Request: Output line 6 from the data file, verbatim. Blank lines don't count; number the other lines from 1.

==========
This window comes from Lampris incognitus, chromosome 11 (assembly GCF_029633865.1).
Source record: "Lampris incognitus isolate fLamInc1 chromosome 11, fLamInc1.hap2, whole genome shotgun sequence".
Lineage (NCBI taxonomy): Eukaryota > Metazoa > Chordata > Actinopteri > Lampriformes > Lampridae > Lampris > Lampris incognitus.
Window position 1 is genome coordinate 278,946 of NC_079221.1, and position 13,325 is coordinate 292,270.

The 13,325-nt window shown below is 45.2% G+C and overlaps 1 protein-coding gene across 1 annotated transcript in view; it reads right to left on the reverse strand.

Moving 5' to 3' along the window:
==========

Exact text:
Moving 5' to 3' along the window: